It’s a remarkable act, turning social conventions upside down – as Jesus often did. He behaves in a way that is entirely in keeping with a man who eats and drinks with ‘sinners’, speaks with lepers, touches the sick, champions Samaritans, tells us to prioritise children because they understand, and heals people on the Sabbath.

However, if that isn’t enough, we need to remember that when we’re reading John’s gospel, nothing is just face value. When Jesus washes the disciples’ feet, he is looking ahead to the purpose of his mission, and the meaning of the death he is about to face. Somehow in the mystery of all that the crucifixion means, there is a true washing and cleansing. The power of the selfishness, guilt and shame that plagues humanity and mars our relationships with God and each other is about to be broken. Receiving that is going to feel a bit like having Jesus – the most important person in the room – washing your feet. Finding forgiveness and healing can be a process that involves awkward moments, embarrassment and unease. Yet it is ultimately the true liberation we all need.

Little wonder, then, that Peter protests. He also protested when Jesus was much more explicit about what was going to happen – that he would be arrested, tried, executed and then rise again (Mark 8:31-33). Subconsciously, perhaps Peter has made that connection. However, when Jesus says it’s important, Peter characteristically overreacts and asks Jesus to wash more of him. It’s a comical moment in what is otherwise a very serious episode. It’s not about how much of the water in this bowl you get, Peter, it’s about the much bigger themes that it points to.

This washing symbolises Jesus taking responsibility for doing what is necessary for reconciliation and forgiveness to be achieved, and he accepts that will be at a great cost. The contrast with Pontius Pilate’s bowl couldn’t be starker. “Washing your hands” of a situation has entered our language as shorthand for someone refusing to take the responsibility, the consequences and the cost of a difficult decision or action. Pilate’s public action is his attempt to disown the decision of the mob to crucify Jesus, but we know he can’t. Only the Romans can execute and he is the governor, so the responsibility remains his, whatever he does with a bowl of water.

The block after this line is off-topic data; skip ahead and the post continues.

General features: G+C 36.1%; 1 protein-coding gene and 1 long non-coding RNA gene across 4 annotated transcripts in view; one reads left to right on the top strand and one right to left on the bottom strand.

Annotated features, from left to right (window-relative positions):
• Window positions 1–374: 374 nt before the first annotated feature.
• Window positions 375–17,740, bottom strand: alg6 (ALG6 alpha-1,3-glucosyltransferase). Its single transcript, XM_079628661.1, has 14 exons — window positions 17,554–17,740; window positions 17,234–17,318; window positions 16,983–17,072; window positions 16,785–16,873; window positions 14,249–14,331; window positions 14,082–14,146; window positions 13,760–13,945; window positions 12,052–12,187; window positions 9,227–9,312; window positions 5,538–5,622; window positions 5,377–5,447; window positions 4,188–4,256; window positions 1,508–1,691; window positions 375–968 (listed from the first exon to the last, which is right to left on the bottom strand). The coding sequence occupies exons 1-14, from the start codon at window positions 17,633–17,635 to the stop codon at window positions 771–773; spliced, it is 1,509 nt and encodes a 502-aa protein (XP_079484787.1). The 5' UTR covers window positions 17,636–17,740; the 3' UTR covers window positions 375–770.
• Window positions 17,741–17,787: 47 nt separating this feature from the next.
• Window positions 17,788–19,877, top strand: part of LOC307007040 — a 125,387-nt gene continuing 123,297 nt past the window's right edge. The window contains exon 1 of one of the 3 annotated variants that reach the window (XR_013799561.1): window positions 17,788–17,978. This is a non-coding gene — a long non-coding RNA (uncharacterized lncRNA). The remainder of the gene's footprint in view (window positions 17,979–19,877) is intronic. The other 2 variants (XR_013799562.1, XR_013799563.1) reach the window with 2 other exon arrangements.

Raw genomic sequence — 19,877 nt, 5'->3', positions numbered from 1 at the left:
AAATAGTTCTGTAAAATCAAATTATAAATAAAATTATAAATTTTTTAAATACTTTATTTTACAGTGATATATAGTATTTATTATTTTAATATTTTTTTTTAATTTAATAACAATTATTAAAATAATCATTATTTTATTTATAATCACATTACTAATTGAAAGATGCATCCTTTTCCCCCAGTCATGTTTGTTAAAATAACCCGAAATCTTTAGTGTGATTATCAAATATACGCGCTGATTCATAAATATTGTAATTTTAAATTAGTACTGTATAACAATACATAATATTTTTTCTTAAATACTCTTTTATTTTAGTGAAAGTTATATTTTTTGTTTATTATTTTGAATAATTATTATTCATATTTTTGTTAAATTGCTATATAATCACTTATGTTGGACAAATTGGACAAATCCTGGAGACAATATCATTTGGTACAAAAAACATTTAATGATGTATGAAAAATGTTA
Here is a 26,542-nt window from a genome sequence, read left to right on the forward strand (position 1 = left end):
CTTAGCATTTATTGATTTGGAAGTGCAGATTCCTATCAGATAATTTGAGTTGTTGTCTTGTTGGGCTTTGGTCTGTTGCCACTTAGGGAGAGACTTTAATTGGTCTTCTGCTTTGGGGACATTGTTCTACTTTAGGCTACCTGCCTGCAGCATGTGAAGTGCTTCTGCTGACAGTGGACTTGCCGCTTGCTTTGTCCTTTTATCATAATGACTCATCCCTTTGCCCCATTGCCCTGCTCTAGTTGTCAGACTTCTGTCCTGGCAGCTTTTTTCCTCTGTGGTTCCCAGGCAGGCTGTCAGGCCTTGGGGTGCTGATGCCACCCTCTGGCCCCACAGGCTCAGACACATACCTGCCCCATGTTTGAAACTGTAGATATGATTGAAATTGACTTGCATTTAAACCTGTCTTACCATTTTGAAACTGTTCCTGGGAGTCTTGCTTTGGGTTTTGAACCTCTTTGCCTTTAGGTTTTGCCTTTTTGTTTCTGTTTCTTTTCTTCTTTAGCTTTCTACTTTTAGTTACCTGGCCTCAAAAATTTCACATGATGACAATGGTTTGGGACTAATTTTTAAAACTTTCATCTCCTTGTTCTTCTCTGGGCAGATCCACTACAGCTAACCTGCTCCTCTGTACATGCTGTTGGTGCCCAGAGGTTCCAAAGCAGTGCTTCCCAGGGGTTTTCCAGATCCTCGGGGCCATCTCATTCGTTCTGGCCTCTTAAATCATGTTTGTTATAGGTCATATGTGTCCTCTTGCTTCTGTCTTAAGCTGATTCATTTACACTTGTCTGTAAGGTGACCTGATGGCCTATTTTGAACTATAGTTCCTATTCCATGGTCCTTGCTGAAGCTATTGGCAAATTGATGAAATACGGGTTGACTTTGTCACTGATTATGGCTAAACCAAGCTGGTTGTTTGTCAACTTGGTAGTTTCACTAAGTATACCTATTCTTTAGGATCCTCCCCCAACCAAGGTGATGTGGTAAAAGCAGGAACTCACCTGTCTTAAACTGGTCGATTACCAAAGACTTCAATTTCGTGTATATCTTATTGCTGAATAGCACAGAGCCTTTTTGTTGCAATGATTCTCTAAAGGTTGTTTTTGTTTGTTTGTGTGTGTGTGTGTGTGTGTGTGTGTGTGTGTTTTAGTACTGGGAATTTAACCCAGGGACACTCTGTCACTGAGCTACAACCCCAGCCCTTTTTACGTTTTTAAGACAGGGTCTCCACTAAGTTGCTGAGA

One bowl is a vain attempt to disown a decision, as a result of fear of the crowd and losing face with the emperor. It’s a face-saving and expedient manoeuvre to try and maintain a fa├žade of peace. The other bowl is a costly act of service, symbolising a genuine cleansing of sin and its consequences, fully embracing the pain of the way of service, and taking on the full responsibility of what the fulfilment of that action will require. This is Jesus rejecting the way of power, preferment and status that Pilate is so locked into. 

In the next half an hour, most of us will wash our hands – and for good reasons. Try making it a moment for prayer and reflection as you take responsibility for the safety of yourself and others. Use it as a moment to think about Jesus washing his disciples’ feet, his commitment and love for all of them – even his betrayer. Take a moment to give thanks for the cleansing and reconciliation he chose to bring – and at what cost. Pray for all those in positions of authority, influence and power – who like Pilate might be tempted to do what is easy and expedient, rather than what is difficult and right. And pray for those you seek to protect by washing your own hands – those who are vulnerable, those who work in our health services and need us to keep the demands down, and also and particularly for all who are suffering, and those who grieve as a result of this pandemic.